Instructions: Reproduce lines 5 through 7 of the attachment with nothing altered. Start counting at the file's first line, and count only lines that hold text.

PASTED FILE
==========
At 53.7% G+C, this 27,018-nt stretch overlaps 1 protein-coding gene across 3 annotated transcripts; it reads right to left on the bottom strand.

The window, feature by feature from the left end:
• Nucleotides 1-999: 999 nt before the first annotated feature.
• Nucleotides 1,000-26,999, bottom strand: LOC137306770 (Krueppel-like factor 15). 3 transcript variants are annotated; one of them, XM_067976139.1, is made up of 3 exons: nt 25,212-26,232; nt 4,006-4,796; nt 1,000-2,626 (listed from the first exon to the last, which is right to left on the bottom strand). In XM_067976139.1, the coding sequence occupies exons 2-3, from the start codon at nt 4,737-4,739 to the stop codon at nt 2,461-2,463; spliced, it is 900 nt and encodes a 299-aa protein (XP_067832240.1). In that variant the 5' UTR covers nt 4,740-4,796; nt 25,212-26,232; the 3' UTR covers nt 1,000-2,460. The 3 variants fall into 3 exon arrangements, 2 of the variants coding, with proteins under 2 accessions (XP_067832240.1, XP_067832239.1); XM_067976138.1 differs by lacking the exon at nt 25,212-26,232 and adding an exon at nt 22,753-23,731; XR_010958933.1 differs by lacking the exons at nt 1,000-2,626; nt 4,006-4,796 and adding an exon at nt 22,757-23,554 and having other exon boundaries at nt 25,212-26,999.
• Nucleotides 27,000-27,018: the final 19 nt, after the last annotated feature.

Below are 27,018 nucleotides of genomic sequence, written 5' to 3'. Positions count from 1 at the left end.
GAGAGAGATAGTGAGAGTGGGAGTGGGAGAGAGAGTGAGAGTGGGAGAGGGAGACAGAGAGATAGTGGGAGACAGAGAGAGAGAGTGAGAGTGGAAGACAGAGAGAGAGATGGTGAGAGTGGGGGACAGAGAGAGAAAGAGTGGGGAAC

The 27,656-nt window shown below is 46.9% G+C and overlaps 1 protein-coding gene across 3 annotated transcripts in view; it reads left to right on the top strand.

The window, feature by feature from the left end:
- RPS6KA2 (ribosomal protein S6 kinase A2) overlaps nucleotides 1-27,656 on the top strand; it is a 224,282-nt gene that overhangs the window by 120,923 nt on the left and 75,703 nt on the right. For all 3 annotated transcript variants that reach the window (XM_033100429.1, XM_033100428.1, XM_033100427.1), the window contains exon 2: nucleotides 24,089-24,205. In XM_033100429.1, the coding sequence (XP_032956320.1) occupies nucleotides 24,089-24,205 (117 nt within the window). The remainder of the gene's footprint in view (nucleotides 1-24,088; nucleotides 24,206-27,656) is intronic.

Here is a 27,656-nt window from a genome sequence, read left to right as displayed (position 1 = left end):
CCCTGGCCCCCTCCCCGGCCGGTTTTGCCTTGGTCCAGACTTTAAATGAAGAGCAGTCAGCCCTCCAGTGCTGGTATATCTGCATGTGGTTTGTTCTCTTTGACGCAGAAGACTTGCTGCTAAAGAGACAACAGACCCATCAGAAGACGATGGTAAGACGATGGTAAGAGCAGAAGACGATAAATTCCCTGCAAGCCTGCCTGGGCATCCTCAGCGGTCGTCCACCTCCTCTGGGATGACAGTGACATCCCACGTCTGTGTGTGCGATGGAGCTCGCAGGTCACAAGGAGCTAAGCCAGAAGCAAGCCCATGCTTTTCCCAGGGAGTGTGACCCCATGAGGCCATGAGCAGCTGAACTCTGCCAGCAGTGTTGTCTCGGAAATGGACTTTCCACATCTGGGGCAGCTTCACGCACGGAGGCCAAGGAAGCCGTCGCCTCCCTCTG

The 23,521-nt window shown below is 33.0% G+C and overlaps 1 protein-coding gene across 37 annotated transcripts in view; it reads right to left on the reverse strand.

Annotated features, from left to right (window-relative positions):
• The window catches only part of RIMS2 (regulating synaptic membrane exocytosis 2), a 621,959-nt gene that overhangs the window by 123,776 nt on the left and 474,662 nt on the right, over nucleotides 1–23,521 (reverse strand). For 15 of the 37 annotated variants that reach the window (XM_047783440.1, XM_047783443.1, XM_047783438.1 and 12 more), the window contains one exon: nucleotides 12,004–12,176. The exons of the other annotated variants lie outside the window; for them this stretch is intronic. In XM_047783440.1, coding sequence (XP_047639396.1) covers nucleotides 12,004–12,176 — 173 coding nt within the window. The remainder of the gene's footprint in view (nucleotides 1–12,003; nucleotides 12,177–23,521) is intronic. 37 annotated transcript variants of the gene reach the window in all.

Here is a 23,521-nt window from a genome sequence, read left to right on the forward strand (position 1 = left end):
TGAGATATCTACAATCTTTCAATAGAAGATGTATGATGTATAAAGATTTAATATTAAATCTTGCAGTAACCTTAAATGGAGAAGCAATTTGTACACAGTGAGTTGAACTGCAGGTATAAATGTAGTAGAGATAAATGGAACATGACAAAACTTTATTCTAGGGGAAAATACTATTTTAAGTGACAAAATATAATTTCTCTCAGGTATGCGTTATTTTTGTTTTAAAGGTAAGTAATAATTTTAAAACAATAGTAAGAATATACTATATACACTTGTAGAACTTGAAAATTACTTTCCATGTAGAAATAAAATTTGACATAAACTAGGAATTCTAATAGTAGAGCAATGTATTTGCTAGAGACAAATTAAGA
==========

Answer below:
• Nucleotides 27,000-27,018: the final 19 nt, after the last annotated feature.

Below are 27,018 nucleotides of genomic sequence, written 5' to 3'. Positions count from 1 at the left end.
GAGAGAGATAGTGAGAGTGGGAGTGGGAGAGAGAGTGAGAGTGGGAGAGGGAGACAGAGAGATAGTGGGAGACAGAGAGAGAGAGTGAGAGTGGAAGACAGAGAGAGAGATGGTGAGAGTGGGGGACAGAGAGAGAAAGAGTGGGGAAC